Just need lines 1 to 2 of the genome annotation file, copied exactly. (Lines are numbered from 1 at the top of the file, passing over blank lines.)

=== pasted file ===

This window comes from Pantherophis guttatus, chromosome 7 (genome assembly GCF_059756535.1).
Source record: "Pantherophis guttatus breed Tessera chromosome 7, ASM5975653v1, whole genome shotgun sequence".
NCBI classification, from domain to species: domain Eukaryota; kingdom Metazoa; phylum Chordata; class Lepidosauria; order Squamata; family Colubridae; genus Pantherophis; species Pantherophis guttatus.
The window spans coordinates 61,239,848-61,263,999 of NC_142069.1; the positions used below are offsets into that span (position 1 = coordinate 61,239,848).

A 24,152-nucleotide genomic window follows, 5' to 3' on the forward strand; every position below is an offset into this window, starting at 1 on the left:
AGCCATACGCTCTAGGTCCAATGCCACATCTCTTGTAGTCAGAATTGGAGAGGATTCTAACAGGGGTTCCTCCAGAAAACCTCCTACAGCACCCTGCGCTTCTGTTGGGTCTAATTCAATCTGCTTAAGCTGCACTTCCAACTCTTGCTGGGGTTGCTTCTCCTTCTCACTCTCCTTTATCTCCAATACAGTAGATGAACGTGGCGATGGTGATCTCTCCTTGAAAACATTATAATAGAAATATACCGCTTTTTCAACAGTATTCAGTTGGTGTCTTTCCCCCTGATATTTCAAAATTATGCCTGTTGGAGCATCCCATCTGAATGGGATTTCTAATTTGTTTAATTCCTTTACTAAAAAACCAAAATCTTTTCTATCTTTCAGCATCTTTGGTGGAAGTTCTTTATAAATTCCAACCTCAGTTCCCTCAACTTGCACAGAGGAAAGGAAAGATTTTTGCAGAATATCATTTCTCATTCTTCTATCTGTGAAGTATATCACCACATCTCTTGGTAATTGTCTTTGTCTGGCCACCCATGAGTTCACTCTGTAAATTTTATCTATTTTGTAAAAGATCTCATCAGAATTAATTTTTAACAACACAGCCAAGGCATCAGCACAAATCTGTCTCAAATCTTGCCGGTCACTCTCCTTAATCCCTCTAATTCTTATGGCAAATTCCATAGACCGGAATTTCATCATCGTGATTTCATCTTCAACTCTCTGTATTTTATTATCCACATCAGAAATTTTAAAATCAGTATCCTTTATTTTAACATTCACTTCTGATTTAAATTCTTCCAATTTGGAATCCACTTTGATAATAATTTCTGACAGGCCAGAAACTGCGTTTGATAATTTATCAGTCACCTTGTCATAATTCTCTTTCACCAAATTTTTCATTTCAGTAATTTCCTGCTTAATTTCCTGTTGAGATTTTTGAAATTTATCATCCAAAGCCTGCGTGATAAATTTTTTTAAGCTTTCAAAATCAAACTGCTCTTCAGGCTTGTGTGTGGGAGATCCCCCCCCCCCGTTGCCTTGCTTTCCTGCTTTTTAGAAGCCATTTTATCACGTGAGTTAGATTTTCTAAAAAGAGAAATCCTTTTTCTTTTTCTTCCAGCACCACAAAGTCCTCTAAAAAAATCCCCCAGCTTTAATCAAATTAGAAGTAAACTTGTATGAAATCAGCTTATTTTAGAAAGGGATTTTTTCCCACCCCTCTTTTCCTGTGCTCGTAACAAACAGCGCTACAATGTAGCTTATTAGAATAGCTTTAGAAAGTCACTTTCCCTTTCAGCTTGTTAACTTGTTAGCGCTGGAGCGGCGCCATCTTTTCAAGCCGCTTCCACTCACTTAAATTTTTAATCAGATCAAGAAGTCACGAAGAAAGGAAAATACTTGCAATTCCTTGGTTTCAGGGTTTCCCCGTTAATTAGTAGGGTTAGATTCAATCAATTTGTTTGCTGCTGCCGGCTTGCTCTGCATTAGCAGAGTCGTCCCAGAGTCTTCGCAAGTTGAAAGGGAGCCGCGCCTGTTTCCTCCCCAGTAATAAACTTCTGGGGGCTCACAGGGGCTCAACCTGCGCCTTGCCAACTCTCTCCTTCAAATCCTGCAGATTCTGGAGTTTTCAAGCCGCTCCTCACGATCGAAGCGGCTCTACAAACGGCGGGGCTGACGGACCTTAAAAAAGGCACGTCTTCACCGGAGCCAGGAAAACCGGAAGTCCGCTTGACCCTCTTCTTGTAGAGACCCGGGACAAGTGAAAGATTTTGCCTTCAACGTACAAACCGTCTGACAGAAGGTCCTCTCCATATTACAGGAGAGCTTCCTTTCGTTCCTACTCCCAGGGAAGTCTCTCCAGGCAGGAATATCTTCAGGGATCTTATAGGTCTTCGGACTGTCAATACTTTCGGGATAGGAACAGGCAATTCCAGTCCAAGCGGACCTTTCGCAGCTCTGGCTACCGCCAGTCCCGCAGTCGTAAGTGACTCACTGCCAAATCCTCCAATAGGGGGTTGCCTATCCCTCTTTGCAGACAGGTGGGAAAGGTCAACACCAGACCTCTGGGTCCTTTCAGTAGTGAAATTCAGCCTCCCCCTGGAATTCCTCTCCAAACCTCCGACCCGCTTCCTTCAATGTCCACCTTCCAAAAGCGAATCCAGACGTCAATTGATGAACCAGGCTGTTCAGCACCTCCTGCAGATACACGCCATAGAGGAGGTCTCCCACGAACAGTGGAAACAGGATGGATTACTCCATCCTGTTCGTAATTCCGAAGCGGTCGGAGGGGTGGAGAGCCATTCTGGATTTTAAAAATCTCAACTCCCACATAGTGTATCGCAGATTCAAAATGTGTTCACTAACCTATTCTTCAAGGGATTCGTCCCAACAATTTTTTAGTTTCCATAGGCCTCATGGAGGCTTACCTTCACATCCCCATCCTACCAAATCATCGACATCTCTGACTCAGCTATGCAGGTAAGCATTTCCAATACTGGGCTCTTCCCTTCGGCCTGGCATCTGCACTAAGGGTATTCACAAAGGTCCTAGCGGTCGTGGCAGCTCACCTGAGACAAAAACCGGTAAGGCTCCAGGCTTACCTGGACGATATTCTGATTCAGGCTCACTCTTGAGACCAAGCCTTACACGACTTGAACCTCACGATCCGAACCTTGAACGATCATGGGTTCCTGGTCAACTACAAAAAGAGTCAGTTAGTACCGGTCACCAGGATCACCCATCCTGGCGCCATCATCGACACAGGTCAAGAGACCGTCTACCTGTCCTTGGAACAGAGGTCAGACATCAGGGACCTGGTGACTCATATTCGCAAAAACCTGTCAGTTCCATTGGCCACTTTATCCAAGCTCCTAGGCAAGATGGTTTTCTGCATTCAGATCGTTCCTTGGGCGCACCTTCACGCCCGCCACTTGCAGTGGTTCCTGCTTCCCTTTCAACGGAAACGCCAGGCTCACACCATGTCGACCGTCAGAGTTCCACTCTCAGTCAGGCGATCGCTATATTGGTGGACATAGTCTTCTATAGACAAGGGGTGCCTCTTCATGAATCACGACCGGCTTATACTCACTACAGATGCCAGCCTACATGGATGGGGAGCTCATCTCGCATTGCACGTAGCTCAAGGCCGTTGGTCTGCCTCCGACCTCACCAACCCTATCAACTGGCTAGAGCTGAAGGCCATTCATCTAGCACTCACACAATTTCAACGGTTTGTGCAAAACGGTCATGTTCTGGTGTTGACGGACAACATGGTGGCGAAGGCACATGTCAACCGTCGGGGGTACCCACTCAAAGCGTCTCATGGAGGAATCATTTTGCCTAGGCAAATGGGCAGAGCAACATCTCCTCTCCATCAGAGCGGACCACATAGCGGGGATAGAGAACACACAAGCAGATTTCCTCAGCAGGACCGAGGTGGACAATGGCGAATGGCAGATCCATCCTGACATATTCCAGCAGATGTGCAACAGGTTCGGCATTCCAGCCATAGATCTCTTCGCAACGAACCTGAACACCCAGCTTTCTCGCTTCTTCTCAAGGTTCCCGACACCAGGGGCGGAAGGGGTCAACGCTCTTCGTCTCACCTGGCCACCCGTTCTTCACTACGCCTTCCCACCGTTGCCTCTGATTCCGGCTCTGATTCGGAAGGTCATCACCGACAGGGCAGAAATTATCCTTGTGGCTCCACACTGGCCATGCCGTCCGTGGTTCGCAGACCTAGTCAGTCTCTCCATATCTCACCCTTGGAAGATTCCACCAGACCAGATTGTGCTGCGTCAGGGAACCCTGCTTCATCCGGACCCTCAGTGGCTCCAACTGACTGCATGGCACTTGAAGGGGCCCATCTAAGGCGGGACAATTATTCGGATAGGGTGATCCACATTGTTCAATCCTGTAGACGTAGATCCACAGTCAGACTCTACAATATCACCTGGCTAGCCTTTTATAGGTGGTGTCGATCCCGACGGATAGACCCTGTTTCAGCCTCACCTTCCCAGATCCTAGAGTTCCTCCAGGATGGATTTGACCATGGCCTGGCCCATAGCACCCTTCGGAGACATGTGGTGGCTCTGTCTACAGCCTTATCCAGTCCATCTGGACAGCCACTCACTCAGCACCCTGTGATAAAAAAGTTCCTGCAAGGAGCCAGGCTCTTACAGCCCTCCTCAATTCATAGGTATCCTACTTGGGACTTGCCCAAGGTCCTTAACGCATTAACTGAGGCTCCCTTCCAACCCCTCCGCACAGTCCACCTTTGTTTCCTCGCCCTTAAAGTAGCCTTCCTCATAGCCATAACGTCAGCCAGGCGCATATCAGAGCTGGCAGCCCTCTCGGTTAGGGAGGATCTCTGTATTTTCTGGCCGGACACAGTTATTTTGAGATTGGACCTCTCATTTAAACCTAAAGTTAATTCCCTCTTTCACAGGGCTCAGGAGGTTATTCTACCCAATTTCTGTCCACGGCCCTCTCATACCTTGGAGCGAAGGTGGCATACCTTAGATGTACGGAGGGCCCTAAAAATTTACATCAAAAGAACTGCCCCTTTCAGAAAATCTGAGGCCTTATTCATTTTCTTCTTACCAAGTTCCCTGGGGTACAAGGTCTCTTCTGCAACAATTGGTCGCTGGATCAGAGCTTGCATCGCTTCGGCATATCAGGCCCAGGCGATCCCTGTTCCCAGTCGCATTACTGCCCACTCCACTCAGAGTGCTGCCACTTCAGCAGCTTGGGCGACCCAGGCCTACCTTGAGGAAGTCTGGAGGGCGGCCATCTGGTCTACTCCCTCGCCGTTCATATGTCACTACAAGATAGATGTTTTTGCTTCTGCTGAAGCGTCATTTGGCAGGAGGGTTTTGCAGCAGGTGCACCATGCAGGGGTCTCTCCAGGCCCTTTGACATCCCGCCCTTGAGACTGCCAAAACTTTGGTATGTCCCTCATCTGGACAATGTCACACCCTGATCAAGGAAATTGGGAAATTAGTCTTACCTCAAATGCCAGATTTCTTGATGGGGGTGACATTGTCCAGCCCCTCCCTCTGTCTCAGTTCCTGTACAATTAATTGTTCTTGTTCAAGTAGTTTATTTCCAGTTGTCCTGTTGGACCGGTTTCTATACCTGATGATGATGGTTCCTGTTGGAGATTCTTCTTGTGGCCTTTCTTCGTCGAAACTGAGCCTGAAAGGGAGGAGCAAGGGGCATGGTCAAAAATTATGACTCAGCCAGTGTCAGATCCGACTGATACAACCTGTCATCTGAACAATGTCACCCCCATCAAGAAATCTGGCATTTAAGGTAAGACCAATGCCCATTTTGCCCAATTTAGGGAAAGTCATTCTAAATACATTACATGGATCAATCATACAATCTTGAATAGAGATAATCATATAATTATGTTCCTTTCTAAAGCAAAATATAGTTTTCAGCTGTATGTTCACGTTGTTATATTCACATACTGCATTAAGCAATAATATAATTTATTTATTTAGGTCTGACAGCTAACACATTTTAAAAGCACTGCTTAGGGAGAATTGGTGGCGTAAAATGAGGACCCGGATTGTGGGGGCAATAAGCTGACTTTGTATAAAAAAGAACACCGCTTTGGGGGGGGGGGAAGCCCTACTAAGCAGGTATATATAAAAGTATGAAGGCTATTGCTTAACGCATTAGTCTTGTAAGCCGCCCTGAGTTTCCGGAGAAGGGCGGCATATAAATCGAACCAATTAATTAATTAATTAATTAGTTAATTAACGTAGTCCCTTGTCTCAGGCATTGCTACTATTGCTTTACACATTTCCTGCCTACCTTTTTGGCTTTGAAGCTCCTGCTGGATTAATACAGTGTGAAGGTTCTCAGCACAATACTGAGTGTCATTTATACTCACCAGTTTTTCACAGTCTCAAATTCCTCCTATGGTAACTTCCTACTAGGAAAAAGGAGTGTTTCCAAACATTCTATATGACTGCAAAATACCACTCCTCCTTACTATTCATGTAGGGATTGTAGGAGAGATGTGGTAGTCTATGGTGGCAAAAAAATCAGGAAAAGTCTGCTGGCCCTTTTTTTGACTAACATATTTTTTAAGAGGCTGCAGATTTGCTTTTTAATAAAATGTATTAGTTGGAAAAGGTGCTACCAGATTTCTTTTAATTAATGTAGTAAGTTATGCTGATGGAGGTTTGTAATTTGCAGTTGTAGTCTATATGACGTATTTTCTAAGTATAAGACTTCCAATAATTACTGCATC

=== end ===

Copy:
This window comes from Pantherophis guttatus, chromosome 7 (genome assembly GCF_059756535.1).
Source record: "Pantherophis guttatus breed Tessera chromosome 7, ASM5975653v1, whole genome shotgun sequence".